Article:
Fuji X-T10 Facts
Mirrorless digital camera
|16 Megapixels Mirrorless||ISO 100-51200|
|Fuji X Mount|
Sensor-Size: 24 x 16mm
Actual size when viewed at 100 DPI
|0.39" Built-in EVF 2.4 Megapixels (0.62X)||Full manual controls, including Manual Focus|
|Automatic Eye-Start sensor||Custom white-balance with 2 axis fine-tuning|
|1 Axis Digital Level||Spot-Metering|
|Built-in Dust Reduction||Hot-Shoe|
|8 FPS Drive, 8 Images||Stereo audio input|
|1920x1080 @ 60 FPS Video Recording||Lithium-Ion Battery|
|3" LCD 920K Pixels||Secure Digital Extended Capacity|
DxO ViewPoint 3 Review
Review of DxO ViewPoint 3. Perspective, distortion and horizon correction software.
Nikon D5 XQD Review
Nikon flagship professional DSLR with 20 megapixels Full-Frame CMOS sensor. All-new 153-point Phase-Detect AF sensitive to -4 EV. ISO 50 to unprecedented 3,276,800! 12 FPS Drive for 200 JPEGs or 180 RAW. First Nikon DSLR with 4K Ultra HD video.
Olympus Professional Lens Roundup
Roundup of Olympus Professional and Premium lenses: M.Zuiko 7-14mm F/2.8 PRO, M.Zuiko 12-40mm F/2.8 PRO, M.Zuiko 40-150mm F/2.8 PRO, M.Zuiko 12mm F/2, M.Zuiko 60mm F/2.8 Macro.
Olympus OM-D E-M10 Mark II Review
Olympus second generation base OM-D with an anti-alias-filter-free 16 MP Four-Thirds CMOS sensor mounted on a 5-axis in-body stabilization system. Speedy 8.5 FPS drive, full HD @ 60 FPS and a wealth of features in a compact and lightweight body. Offers a 2.4 MP 0.45" EVF with 0.62X magnification and 100% coverage, plus dual control-dials and a highly customizable interface.
Fuji X-Pro2 Review
Fuji flagship XF-mount mirrorless with 24 MP APS-C X-Trans CMOS III sensor. 273-Point AF with 169 Phase-Detect points. 8 FPS Drive, 1080p video. Dual control-dials, direct dials and a hybrid viewfinder in a weather-sealed freezeproof body.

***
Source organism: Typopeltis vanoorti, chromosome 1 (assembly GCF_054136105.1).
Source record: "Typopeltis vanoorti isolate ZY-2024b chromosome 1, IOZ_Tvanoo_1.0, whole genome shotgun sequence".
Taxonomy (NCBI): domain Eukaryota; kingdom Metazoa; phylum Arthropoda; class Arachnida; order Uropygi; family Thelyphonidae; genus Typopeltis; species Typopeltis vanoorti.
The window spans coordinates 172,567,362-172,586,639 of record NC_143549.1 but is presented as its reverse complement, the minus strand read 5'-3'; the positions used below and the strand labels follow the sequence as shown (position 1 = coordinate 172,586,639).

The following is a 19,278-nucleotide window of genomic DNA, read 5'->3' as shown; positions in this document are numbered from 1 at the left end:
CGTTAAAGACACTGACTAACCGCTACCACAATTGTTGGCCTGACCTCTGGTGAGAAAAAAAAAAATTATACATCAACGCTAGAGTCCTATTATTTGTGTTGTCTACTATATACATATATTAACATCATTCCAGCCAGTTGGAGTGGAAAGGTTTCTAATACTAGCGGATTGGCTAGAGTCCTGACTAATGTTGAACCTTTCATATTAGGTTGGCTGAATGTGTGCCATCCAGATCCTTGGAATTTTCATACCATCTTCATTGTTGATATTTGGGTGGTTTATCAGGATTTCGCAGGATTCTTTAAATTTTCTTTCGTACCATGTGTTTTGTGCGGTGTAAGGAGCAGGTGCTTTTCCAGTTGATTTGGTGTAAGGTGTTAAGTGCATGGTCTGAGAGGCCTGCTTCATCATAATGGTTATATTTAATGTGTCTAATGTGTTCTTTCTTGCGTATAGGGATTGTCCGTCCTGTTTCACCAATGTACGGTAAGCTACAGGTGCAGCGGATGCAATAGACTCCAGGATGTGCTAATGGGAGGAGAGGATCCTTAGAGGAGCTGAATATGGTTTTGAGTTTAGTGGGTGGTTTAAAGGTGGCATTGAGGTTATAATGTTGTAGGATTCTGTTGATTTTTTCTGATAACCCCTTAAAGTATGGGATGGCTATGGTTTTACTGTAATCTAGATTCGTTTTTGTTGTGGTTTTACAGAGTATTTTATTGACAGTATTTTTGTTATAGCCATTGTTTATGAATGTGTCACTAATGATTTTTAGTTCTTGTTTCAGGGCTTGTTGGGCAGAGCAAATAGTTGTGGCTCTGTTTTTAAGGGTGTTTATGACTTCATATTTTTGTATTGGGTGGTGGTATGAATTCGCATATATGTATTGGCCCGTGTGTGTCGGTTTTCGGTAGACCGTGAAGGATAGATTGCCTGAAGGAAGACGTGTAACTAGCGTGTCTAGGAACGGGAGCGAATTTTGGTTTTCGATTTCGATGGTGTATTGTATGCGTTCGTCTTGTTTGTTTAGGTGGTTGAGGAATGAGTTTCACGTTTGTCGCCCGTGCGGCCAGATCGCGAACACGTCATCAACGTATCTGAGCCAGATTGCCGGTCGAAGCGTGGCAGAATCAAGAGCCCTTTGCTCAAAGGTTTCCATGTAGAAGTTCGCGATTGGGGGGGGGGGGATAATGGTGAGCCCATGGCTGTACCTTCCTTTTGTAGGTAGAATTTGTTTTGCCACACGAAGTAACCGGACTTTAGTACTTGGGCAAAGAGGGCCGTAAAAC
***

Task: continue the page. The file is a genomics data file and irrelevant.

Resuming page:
Panasonic Lumix DMC-ZS100 Review
The only premium travel-zoom! 20 megapixels 1" high-speed CMOS sensor paired with a stabilized 25-250mm F/2.8-5.9 optical zoom. 50 FPS Drive, 4K Ultra-HD video, 1/16000-60s Hybrid Shutter, Post-Shot Focus, 4K Live-Cropping, Time-Lapse Video and more. Dual control-dials plus a built-in EVF with Eye-Start sensor.
Canon EOS Rebel T6s Review
Newly designed Rebel with dual control-dials and top status LCD. 24 MP APS-C sensor, Hybrid AF III with 19 all-cross points and on-sensor Phase-Detect AF. 5 FPS Drive and full 1080p HD video capture.
Canon Powershot G3 X Review
Ultra-zoom with a 25X optical zoom lens and large 20 MP 1" CMOS sensor in a weather-sealed body with dual control-dials, a lens ring and efficient controls. Captures full 1080p HD video at 60 FPS with internal or external stereo sound.
Best Digital Cameras of 2015
The best new digital cameras of 2015. Plus, find out which ones of 2014 still lead their category. Compact, Premium Cameras, Ultra-Zooms, Mirrorless and DSLR are all covered.
Panasonic Lumix DMC-G7 Review
16 megapixels Micro Four-Thirds mirrorless. 2.4 MP 0.5" EVF with Eye-Start sensor plus dual control-dials. 4K Ultra-HD video, 8 FPS continuous-drive, hybrid shutter with 1/16000-60s shutter-speeds, ISO 100-25600 and Contrast-Detect DFD autofocus system sensitive to -4 EV.